Home Posts According To An Attorney, The United States Has Approved The Release Of The Oldest Guantanamo Bay Detainee.
According To An Attorney, The United States Has Approved The Release Of The Oldest Guantanamo Bay Detainee.
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According To An Attorney, The United States Has Approved The Release Of The Oldest Guantanamo Bay Detainee.

WASHINGTON (AP) — The oldest prisoner at the Guantanamo Bay detention center, a 73-year-old Pakistani, was informed on Monday that he has been approved for release after more than 16 years in detention at the US base in Cuba, according to his lawyer.

Saifullah Paracha, who has been held on suspicion of al-Qaida ties but has never been charged with a crime, was cleared by the prisoner review board along with two other men, according to Shelby Sullivan-Bennis, who represented him at his November hearing.

According to Sullivan-Bennis, the notification did not provide detailed reasoning for the decision and only concluded that Paracha is not a “continuing threat” to the US.

It does not mean his release is imminent, but it is an important step before the US government negotiates a repatriation agreement with Pakistan for his return. President Joe Biden's administration has stated that it intends to resume efforts to close the detention center, which former President Donald Trump halted.

Paracha's lawyer believes he will be returned to his family within the next few months.

“The Pakistanis want him back, and from what we understand, there are no obstacles to his return,” she said.

There was no immediate response from a Pentagon spokesman.

According to his attorney, Beth Jacob, who spoke with him by phone, the prisoner review board also informed Yemeni Uthman Abd al-Rahim Uthman, who has been held without charge at Guantanamo since it opened in January 2002.

“He was relieved, happy, and hopeful that this would result in his release,” Jacob said.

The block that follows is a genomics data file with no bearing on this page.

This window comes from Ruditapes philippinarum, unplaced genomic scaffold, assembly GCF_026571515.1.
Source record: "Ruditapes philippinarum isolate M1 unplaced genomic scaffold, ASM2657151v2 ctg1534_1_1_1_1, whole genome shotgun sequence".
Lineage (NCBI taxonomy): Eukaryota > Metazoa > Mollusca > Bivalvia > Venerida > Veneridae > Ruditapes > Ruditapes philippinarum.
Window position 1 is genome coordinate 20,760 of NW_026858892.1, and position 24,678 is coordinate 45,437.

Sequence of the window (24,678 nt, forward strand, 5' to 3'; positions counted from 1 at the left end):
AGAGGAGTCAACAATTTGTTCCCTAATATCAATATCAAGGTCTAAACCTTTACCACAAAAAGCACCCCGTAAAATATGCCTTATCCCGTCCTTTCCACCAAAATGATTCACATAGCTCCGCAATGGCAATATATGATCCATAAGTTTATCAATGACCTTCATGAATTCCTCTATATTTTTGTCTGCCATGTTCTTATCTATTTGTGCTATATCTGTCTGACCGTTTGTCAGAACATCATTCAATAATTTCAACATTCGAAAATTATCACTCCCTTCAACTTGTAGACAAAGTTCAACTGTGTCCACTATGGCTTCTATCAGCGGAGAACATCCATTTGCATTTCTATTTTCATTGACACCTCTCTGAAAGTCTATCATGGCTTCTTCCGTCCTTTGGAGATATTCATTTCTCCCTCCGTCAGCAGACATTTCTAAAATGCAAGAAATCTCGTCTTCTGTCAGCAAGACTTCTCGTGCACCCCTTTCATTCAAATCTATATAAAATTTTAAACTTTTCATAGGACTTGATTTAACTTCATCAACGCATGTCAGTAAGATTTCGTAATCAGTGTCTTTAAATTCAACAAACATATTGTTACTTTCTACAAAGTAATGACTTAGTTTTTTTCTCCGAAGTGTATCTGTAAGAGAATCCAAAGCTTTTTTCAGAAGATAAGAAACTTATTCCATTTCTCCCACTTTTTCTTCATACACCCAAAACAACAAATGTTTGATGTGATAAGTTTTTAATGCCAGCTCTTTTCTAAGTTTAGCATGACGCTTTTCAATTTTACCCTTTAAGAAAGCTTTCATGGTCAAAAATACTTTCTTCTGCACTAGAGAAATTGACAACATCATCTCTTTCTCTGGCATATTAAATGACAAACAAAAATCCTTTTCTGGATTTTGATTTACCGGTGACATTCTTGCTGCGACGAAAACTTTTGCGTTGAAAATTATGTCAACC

Authorities allege that Paracha, who lived in the United States and owned property in New York City, was an al-Qaida "facilitator" who assisted two of the Sept. 11 plot conspirators with a financial transaction. He claims he had no idea they were al-Qaida and denies any involvement in terrorism.

The United States, which apprehended Paracha in Thailand in 2003 and has held him at Guantanamo since September 2004, has long claimed that under international law, it can detain detainees indefinitely without charge.

In November, Paracha, who has diabetes and a heart condition, made his eighth appearance before the review board, which was established by President Barack Obama to try to prevent the release of prisoners who authorities believed would engage in anti-US hostilities if they were released from Guantanamo.

His attorney stated at the time that he was more optimistic about his prospects due to Biden's election, his ill health, and developments in a legal case involving his son, Uzair.

Uzair Paracha was convicted of providing support to terrorism in federal court in New York in 2005, based in part on testimony from the same witnesses held at Guantanamo on which the US relied to justify the father's detention.

Uzair Paracha was released and returned to Pakistan in March 2020, after a judge dismissed the witness accounts and the government decided not to seek a new trial.

Saifullah Paracha is one of 40 detainees still held at Guantanamo, down from nearly 700 in 2003.

With this latest review board decision, there are now approximately nine men held at Guantanamo who have been cleared for release, including one who has been approved since 2010. Under Obama, the United States would not return men to Yemen due to the civil war there, and often struggled to find third countries to accept former prisoners.

Given this history, Jacob was cautiously optimistic about her client's release. "I'm just hoping that in 11 years he's not just sitting there with his clearance still at Guantanamo," she said.

There are ten people facing military commission trials, two of whom have been convicted, and one who is awaiting sentencing; however, proceedings in the tribunals have been halted due to the COVID-19 pandemic.

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